The Aspect Of Literature And Science In The United States, As Compared With Europe -- By: Edward Robinson
Bsac 1:1 (Feb 1844) p. 1
The Aspect Of Literature And Science In The United States, As Compared With Europe
Prof, of Bib. Lit. in the Union Theol. Sem., New York.
It is a trite remark, that the most successful and distinguished men, are often self-made men. Without ancestry, without friends, without external means, alone and apparently helpless in the world, they are nevertheless often able, through the force of innate energy and a spirit of indomitable perseverance, to triumph over all obstacles; to open for themselves a way to influence and fame; and to enstamp in living characters upon their age the impress of their names and power. While others in their career have had only to follow beaten paths, winding through flowery meads and verdant lawns and venerable groves, they have been compelled to take a shorter course, to climb Alps and stem torrents, in order to arrive at the same goal; and the spirit of energy and enterprise, which has hurried them on and vanquished all difficulties in the outset, is still to them the earnest of future and higher success. In this spirit,—in the deep workings of an irrepressible, innate power,—lies the secret of the whole matter. Such men are successful and become distinguished, not because they are self-made, but in spite of the privations and hindrances, which they have had the energy to overcome.
It does not however follow, that men attain to eminence and fame solely or chiefly by having to struggle against adverse cir-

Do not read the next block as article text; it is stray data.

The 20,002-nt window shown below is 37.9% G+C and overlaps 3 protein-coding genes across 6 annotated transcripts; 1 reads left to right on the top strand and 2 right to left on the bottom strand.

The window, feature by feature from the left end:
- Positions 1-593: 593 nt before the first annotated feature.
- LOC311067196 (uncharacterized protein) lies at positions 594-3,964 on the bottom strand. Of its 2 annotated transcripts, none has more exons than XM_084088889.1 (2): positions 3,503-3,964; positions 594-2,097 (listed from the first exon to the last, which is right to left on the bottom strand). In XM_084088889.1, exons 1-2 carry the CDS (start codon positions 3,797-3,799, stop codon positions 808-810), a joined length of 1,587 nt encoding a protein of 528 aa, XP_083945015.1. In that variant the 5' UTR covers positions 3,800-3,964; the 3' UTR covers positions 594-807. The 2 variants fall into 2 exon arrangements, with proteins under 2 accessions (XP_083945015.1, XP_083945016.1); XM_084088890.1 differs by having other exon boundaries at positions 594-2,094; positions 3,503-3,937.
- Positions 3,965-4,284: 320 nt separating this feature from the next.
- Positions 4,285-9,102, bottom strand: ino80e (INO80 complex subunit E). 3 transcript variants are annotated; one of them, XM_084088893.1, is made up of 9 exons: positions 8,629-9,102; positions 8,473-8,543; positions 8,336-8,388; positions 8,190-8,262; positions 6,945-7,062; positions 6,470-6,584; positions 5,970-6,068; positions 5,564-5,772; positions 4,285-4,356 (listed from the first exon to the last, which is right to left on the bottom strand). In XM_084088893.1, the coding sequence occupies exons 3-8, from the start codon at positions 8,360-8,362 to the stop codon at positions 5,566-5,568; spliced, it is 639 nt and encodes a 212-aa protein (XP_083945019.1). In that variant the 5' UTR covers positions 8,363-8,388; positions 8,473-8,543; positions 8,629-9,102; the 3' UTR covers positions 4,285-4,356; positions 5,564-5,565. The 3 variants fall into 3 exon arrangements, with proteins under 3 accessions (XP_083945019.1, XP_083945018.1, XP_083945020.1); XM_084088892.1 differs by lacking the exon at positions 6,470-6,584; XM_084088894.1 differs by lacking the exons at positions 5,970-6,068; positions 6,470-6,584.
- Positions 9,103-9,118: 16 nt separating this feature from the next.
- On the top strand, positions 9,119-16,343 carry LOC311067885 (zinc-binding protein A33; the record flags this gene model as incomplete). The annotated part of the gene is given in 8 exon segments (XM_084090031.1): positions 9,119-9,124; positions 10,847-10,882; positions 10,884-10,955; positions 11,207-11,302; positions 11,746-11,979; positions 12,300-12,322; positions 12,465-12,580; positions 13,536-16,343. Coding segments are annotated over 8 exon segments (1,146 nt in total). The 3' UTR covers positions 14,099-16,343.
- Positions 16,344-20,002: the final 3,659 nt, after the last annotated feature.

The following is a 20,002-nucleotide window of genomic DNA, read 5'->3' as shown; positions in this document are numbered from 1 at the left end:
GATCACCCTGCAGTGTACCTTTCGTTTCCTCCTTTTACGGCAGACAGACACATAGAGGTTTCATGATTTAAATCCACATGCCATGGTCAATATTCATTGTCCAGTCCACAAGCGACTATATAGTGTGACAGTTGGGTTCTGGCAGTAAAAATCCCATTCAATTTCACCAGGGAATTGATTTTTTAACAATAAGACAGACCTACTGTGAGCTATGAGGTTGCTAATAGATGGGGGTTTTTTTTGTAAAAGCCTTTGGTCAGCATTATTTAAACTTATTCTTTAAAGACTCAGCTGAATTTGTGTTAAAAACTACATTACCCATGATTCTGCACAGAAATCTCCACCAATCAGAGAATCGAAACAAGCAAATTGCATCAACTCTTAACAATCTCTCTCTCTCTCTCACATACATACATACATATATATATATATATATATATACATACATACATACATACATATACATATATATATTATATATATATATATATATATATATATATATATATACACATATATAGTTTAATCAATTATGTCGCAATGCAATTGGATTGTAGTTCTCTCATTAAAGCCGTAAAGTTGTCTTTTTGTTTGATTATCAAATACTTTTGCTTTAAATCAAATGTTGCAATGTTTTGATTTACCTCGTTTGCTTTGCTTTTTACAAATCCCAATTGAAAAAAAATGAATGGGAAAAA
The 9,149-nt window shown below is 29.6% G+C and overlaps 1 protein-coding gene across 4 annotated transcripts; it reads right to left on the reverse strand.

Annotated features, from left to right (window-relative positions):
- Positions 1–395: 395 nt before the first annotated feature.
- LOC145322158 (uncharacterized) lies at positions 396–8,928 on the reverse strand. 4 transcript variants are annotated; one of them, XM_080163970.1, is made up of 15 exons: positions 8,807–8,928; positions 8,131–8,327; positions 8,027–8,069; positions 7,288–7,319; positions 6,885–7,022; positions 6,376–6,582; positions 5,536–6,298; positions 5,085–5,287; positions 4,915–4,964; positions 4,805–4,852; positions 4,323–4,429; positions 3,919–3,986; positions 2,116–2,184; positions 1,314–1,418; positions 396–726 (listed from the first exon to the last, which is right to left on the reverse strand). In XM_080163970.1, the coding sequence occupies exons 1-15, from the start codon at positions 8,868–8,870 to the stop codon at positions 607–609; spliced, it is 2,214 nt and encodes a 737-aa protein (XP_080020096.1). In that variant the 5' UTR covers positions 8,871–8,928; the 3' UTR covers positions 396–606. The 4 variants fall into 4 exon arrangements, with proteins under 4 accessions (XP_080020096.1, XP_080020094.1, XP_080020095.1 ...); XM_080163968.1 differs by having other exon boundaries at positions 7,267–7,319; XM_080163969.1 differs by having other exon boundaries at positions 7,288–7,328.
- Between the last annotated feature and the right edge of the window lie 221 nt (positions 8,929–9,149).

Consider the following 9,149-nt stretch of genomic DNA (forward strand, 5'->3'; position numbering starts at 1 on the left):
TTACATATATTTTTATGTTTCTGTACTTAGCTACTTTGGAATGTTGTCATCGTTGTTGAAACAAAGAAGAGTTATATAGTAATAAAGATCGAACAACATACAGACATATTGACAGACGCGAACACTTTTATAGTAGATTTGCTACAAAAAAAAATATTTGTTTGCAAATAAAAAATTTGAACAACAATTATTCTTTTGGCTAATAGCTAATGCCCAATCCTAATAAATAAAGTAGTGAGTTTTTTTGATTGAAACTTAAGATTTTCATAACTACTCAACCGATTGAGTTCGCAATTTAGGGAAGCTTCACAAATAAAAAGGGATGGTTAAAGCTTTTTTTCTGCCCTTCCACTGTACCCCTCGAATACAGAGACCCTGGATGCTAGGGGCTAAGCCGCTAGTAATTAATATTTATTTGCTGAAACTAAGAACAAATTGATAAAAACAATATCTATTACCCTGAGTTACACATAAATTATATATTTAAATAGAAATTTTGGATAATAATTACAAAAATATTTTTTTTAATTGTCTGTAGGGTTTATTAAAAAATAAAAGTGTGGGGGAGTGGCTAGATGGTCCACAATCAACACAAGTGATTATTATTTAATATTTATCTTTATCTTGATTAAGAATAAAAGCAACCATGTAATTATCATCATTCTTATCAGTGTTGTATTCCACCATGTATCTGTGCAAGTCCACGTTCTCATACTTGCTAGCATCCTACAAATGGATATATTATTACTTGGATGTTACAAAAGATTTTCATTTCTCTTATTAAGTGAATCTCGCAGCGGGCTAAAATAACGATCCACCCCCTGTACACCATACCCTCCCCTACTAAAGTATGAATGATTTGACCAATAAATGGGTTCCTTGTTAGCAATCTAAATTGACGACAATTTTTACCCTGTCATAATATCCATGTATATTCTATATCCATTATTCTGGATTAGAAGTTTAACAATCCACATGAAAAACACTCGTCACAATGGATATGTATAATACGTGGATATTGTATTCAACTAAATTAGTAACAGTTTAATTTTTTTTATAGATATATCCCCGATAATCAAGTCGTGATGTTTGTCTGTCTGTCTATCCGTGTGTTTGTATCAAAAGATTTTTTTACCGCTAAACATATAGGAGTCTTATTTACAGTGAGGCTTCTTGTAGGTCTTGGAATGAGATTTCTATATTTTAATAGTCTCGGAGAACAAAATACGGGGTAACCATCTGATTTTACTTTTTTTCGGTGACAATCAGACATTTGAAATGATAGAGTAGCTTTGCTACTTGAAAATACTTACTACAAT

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cumstances. The same energy and perseverance which they have expended in order to vanquish obstacles, whether in public life, or in the calmer retreats of literature and science,—to how much higher and more perfect results might these qualities have led them, had they been surrounded not by obstacles, but by facilities and encouragements? If Shakespeare stands forth preeminent as the child of nature in his own “wood-notes wild,” how greatly nevertheless might he not have improved the mass of his writings, had he enjoyed the influences and the training which aided to form Milton and Goethe? If our own Franklin obtained distinction in the walks of science, still, how much more might he not probably have accomplished, had he possessed that early discipline and those advantages, which were the lot of Newton and Laplace?
As with individuals, so with nations. A youthful people, with vast resources and gigantic enterprise, may rush at once upon the arena of the world, and stand forth in the full possession of all the elements of physical and moral power. And yet the very conditions and circumstances of its existence and growth may be such, that these elements have not been and cannot be as yet wrought into that harmony ...
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